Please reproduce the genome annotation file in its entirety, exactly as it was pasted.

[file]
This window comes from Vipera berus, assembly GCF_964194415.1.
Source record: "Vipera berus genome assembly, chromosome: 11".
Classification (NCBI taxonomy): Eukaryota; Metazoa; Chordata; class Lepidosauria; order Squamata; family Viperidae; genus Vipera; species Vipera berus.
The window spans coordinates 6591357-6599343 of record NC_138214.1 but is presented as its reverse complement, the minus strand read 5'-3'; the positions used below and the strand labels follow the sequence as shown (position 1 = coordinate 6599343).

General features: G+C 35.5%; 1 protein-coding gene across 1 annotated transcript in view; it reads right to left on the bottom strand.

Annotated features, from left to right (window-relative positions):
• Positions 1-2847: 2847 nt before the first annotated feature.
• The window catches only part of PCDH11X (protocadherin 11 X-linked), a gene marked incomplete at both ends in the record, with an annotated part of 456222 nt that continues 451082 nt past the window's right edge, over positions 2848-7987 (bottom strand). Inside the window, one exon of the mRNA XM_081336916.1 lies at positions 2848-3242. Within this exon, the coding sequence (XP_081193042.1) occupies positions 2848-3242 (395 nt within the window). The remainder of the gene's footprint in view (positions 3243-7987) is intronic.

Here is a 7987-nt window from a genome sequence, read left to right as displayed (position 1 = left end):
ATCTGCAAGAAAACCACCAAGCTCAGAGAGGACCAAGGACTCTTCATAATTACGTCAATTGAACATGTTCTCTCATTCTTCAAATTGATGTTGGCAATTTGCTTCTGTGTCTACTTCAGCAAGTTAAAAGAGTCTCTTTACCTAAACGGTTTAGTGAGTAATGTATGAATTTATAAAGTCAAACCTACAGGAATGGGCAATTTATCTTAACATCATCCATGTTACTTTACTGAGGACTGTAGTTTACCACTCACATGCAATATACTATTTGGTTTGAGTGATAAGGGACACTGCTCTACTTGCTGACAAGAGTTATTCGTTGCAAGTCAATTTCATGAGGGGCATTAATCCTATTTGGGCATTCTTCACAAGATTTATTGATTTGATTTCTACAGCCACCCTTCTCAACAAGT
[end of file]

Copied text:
This window comes from Vipera berus, assembly GCF_964194415.1.
Source record: "Vipera berus genome assembly, chromosome: 11".
Classification (NCBI taxonomy): Eukaryota; Metazoa; Chordata; class Lepidosauria; order Squamata; family Viperidae; genus Vipera; species Vipera berus.
The window spans coordinates 6591357-6599343 of record NC_138214.1 but is presented as its reverse complement, the minus strand read 5'-3'; the positions used below and the strand labels follow the sequence as shown (position 1 = coordinate 6599343).

General features: G+C 35.5%; 1 protein-coding gene across 1 annotated transcript in view; it reads right to left on the bottom strand.

Annotated features, from left to right (window-relative positions):
• Positions 1-2847: 2847 nt before the first annotated feature.
• The window catches only part of PCDH11X (protocadherin 11 X-linked), a gene marked incomplete at both ends in the record, with an annotated part of 456222 nt that continues 451082 nt past the window's right edge, over positions 2848-7987 (bottom strand). Inside the window, one exon of the mRNA XM_081336916.1 lies at positions 2848-3242. Within this exon, the coding sequence (XP_081193042.1) occupies positions 2848-3242 (395 nt within the window). The remainder of the gene's footprint in view (positions 3243-7987) is intronic.

Here is a 7987-nt window from a genome sequence, read left to right as displayed (position 1 = left end):
ATCTGCAAGAAAACCACCAAGCTCAGAGAGGACCAAGGACTCTTCATAATTACGTCAATTGAACATGTTCTCTCATTCTTCAAATTGATGTTGGCAATTTGCTTCTGTGTCTACTTCAGCAAGTTAAAAGAGTCTCTTTACCTAAACGGTTTAGTGAGTAATGTATGAATTTATAAAGTCAAACCTACAGGAATGGGCAATTTATCTTAACATCATCCATGTTACTTTACTGAGGACTGTAGTTTACCACTCACATGCAATATACTATTTGGTTTGAGTGATAAGGGACACTGCTCTACTTGCTGACAAGAGTTATTCGTTGCAAGTCAATTTCATGAGGGGCATTAATCCTATTTGGGCATTCTTCACAAGATTTATTGATTTGATTTCTACAGCCACCCTTCTCAACAAGT